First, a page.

Roguelike Realtime Strategy Concept

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KeeperRL is a dungeon keeper Realtime Strategy game mixed with Rogue-like combat. A lot of players may struggle with this concept at first, so this page exists to try and explain the concept.

Rogue-like and Real Time Strategy are different types of game that are woven together in KeeperRL

About Realtime Strategy

KeeperRL has an overhead view that progresses without players taking individual turns to move. You move minions and build rooms and installations while a clock ticks away. You can select 4 different clock speeds from slow to fast. You can also pause the game. You must manage and defend your dungeon from invaders. You can recruit additional minions and take prisoners - and torture them to convert them. As time progresses, you move from day into nighttime and back to daytime etc. Gameplay is somewhat impacted by the time of day or night, including night vision and death of undead in sunlight. You develop technology as you defeat enemies and must gather resources and loot equipment. In this game mode, KeeperRL features indirect control of your minions and works as a dungeon management game. The interface is pretty neat and there is a good amount of complexity in the game design. The map is 3 dimensional meaning that you can dig out dungeons and build outside structures but also dig down a vertical axis to create lower dungeon levels.

Realtime strategy is about dungeon management

About Rogue-like gameplay

KeeperRL allows you to control any of your minions whenever you want to. This will switch from the Realtime strategy game into turn-based gaming. You can dungeon crawl through procedurally generated levels of enemy dungeons and settlements. The transition is smooth and the object data is the same between both modes of play - all the tribes, monsters, weapons, armour, spells, furniture and all other object data remains in-memory - and you can explore these features in detail at a very low level. You can also interact with the game features at this level of detail. While turns pass during control of a minion, your dungeon will continue to evolve if you are on the same map sector as your dungeon.

In KeeperRL you can control a team of minions and have them follow you, or break rank and chase enemies. It often pays to have a balanced team, such as a healer, a spell caster, a warrior and an archer, perhaps a flying creature to provide line-of-sight, creatures that can disarm enemy traps. There are many roles that you may wish to have on your team. If you want to and have the patience, you can control each minion in turn within a team. You can switch team leader whenever you like.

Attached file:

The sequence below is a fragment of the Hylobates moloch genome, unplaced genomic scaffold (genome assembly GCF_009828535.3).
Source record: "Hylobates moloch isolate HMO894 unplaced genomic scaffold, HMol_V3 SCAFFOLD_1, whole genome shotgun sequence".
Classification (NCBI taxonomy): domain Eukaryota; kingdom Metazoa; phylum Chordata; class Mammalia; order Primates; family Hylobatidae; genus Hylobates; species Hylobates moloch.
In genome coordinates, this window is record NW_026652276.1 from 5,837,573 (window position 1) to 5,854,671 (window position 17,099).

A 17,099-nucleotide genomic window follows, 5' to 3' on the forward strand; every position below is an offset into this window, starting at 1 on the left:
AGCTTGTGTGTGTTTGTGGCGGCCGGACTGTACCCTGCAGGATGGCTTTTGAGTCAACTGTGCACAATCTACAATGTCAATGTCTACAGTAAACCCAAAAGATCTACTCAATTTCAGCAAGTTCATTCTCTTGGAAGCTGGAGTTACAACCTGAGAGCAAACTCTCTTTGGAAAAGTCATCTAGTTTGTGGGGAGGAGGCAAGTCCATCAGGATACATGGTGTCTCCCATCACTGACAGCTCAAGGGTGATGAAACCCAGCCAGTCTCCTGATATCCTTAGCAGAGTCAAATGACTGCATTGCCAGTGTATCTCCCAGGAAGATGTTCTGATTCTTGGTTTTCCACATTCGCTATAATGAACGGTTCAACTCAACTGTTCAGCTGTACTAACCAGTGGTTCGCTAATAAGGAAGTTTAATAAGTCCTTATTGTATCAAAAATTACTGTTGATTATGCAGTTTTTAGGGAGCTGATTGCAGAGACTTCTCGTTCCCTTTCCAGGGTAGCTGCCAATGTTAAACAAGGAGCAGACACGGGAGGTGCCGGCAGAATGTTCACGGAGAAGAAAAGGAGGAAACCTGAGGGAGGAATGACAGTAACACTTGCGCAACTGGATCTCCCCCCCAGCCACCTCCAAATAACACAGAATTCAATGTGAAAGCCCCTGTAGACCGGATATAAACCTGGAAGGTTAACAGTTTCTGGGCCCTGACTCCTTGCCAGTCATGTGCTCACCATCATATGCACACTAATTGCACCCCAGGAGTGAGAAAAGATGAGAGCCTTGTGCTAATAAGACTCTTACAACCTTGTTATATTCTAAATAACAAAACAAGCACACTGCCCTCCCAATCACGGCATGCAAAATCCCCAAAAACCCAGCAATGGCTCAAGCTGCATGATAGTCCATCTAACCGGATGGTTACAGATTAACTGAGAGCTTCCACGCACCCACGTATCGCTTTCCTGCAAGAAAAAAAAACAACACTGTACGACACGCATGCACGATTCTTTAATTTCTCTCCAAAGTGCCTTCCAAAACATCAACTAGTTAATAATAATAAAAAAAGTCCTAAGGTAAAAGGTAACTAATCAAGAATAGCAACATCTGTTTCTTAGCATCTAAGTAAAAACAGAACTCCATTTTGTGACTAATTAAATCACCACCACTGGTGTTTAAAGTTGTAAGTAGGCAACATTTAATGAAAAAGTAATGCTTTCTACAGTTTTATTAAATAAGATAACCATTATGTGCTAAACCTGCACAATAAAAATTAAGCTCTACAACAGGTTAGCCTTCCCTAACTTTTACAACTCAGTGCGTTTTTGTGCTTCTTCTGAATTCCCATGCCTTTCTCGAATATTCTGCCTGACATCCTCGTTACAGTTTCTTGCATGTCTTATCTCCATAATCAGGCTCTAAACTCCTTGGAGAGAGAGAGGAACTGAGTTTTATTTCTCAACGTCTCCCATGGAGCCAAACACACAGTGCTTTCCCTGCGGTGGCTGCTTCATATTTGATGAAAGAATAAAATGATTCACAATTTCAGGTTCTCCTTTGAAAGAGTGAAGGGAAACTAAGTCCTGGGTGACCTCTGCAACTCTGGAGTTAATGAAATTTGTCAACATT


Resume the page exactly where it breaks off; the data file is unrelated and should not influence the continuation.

The graphics are tile-based in both RTS and RL modes and are completely consistent.

KeeperRL also features permadeath of your characters. If you lose a minion you are controlling, you have lost that minion for good. If you kill enemies, they are dead for good. If you lose your keeper character in either game mode then you have lost the game for good (and your save file will disappear to help you learn for next time!).

Permanent character death can take some getting used to.

About the way KeeperRL balances both styles of games

KeeperRL has a rogue-like layer below the realtime strategy. The combat is resolved at the detailed level and can be managed by the player with various levels of control. Roguelikes are often daunting and discouraging when you die and keeper features permadeath that makes it hard to learn properly from your mistakes. It is also a deep and addictive game when you start to work things out.

If you want to focus on the RTS aspect I would recommend this link to improve your game.

http://keeperrl.com/wiki/index.php?title=Technologies

You can understand this sentiment and have some sympathy:

"Kinda sucks that an entire army is useless against a few legendary humanoids."

Rogue-like games traditionally involve an overpowered hero slaughtering armies of monsters. In KeeperRL, this can work in reverse. Your armies of monsters can get slaughtered by an overpowered opponent.

Knights are often the procedural generated end-boss. The elves should give you a bit of trouble as well though. After that it is retired player dungeons ranging from easier than knights to much, much tougher.

It is fairly common (I'm writing in Alpha 27) to wipe out the last retired dungeon, except for one legendary humanoid or cyclops etc. All your armies may be useless (they get slaughtered). A common mistake is to leave the game running over dinner and loot back all your equipment to have another go at it, only to lose a second time.

What you may have to do is to get one overpowered hero of your own and kit him up with all the very best things. I recommend speed potions, healing potions, melee vulnerability and melee resistance potions and using all your enchantment scrolls on your best hero. Look for weaponry that has special effects that the particular boss you are up against is vulnerable to. Perhaps take a few healers with you. A small elite team can often crack dungeons that armies cannot. Think outside the box rather than just ploughing in larger and larger armies.